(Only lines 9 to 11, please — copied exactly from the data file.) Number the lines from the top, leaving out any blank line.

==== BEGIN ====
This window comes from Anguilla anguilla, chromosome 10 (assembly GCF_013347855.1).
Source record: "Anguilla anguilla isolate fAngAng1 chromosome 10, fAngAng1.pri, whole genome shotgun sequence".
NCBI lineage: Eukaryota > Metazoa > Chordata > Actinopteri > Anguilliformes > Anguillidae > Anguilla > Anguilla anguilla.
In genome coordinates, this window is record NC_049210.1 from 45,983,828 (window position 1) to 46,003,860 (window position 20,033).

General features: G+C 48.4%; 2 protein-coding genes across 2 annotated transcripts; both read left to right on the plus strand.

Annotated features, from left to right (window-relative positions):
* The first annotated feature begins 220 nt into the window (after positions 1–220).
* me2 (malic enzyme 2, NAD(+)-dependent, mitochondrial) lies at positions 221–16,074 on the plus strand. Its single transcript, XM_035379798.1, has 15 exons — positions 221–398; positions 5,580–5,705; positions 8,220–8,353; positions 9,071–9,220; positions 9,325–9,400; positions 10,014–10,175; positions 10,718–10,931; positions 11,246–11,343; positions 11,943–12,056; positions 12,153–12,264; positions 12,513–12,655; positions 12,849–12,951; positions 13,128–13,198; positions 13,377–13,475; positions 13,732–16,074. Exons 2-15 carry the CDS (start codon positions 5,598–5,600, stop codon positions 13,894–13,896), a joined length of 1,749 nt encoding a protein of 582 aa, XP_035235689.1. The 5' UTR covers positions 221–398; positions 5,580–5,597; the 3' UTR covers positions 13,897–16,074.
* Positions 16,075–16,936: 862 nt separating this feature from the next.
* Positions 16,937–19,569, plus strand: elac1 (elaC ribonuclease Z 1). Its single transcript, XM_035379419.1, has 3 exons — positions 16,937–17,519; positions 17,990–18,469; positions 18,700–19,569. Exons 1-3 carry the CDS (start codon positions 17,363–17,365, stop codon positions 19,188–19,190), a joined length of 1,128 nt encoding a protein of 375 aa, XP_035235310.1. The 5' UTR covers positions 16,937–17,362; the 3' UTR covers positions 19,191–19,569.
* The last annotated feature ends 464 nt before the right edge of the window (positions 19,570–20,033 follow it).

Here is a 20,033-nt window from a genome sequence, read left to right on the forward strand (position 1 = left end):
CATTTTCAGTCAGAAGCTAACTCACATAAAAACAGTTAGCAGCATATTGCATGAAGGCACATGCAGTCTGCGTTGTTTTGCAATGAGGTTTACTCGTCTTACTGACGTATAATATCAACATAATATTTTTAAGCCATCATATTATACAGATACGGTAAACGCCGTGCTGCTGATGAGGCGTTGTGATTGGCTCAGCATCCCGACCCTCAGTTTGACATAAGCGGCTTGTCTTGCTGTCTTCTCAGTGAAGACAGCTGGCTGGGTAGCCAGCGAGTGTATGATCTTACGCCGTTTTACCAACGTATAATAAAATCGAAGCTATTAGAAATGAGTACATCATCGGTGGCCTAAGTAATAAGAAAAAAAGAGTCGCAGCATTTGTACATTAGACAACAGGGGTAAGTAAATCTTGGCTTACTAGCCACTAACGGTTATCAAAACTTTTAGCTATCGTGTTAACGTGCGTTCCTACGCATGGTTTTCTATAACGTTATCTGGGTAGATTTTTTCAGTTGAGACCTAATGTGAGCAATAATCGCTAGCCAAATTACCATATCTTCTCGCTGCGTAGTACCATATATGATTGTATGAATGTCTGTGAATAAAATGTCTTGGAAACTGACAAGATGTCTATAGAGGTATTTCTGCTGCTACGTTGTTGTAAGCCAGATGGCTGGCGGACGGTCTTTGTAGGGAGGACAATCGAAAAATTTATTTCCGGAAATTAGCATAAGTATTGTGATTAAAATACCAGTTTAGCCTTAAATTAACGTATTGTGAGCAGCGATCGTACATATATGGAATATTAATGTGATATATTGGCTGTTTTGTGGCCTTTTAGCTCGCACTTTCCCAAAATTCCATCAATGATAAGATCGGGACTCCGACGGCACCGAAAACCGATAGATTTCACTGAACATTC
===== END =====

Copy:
* Positions 16,075–16,936: 862 nt separating this feature from the next.
* Positions 16,937–19,569, plus strand: elac1 (elaC ribonuclease Z 1). Its single transcript, XM_035379419.1, has 3 exons — positions 16,937–17,519; positions 17,990–18,469; positions 18,700–19,569. Exons 1-3 carry the CDS (start codon positions 17,363–17,365, stop codon positions 19,188–19,190), a joined length of 1,128 nt encoding a protein of 375 aa, XP_035235310.1. The 5' UTR covers positions 16,937–17,362; the 3' UTR covers positions 19,191–19,569.
* The last annotated feature ends 464 nt before the right edge of the window (positions 19,570–20,033 follow it).